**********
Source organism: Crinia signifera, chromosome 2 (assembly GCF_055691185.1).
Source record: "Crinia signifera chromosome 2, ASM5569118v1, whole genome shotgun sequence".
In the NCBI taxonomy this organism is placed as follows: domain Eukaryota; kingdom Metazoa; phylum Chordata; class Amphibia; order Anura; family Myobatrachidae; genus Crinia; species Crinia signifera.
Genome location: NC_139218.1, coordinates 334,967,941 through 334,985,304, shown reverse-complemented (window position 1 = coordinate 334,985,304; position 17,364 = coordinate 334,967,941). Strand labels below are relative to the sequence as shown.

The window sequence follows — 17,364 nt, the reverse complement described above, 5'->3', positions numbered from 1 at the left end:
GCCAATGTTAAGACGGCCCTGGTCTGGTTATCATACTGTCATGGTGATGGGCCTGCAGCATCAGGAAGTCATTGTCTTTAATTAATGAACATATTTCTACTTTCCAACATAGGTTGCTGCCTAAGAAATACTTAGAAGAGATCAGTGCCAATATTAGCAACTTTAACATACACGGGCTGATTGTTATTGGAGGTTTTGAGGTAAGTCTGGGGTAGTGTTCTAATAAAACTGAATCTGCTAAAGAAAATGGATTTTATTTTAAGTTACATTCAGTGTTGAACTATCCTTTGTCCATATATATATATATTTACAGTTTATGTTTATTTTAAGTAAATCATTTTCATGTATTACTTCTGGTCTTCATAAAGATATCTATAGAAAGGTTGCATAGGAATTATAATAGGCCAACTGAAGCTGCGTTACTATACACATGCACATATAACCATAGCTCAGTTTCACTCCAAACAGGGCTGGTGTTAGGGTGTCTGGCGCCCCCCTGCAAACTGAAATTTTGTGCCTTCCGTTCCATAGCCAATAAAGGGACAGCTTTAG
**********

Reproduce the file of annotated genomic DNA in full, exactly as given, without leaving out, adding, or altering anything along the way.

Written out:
Source organism: Crinia signifera, chromosome 2 (assembly GCF_055691185.1).
Source record: "Crinia signifera chromosome 2, ASM5569118v1, whole genome shotgun sequence".
In the NCBI taxonomy this organism is placed as follows: domain Eukaryota; kingdom Metazoa; phylum Chordata; class Amphibia; order Anura; family Myobatrachidae; genus Crinia; species Crinia signifera.
Genome location: NC_139218.1, coordinates 334,967,941 through 334,985,304, shown reverse-complemented (window position 1 = coordinate 334,985,304; position 17,364 = coordinate 334,967,941). Strand labels below are relative to the sequence as shown.

The window sequence follows — 17,364 nt, the reverse complement described above, 5'->3', positions numbered from 1 at the left end:
GCCAATGTTAAGACGGCCCTGGTCTGGTTATCATACTGTCATGGTGATGGGCCTGCAGCATCAGGAAGTCATTGTCTTTAATTAATGAACATATTTCTACTTTCCAACATAGGTTGCTGCCTAAGAAATACTTAGAAGAGATCAGTGCCAATATTAGCAACTTTAACATACACGGGCTGATTGTTATTGGAGGTTTTGAGGTAAGTCTGGGGTAGTGTTCTAATAAAACTGAATCTGCTAAAGAAAATGGATTTTATTTTAAGTTACATTCAGTGTTGAACTATCCTTTGTCCATATATATATATATTTACAGTTTATGTTTATTTTAAGTAAATCATTTTCATGTATTACTTCTGGTCTTCATAAAGATATCTATAGAAAGGTTGCATAGGAATTATAATAGGCCAACTGAAGCTGCGTTACTATACACATGCACATATAACCATAGCTCAGTTTCACTCCAAACAGGGCTGGTGTTAGGGTGTCTGGCGCCCCCCTGCAAACTGAAATTTTGTGCCTTCCGTTCCATAGCCAATAAAGGGACAGCTTTAG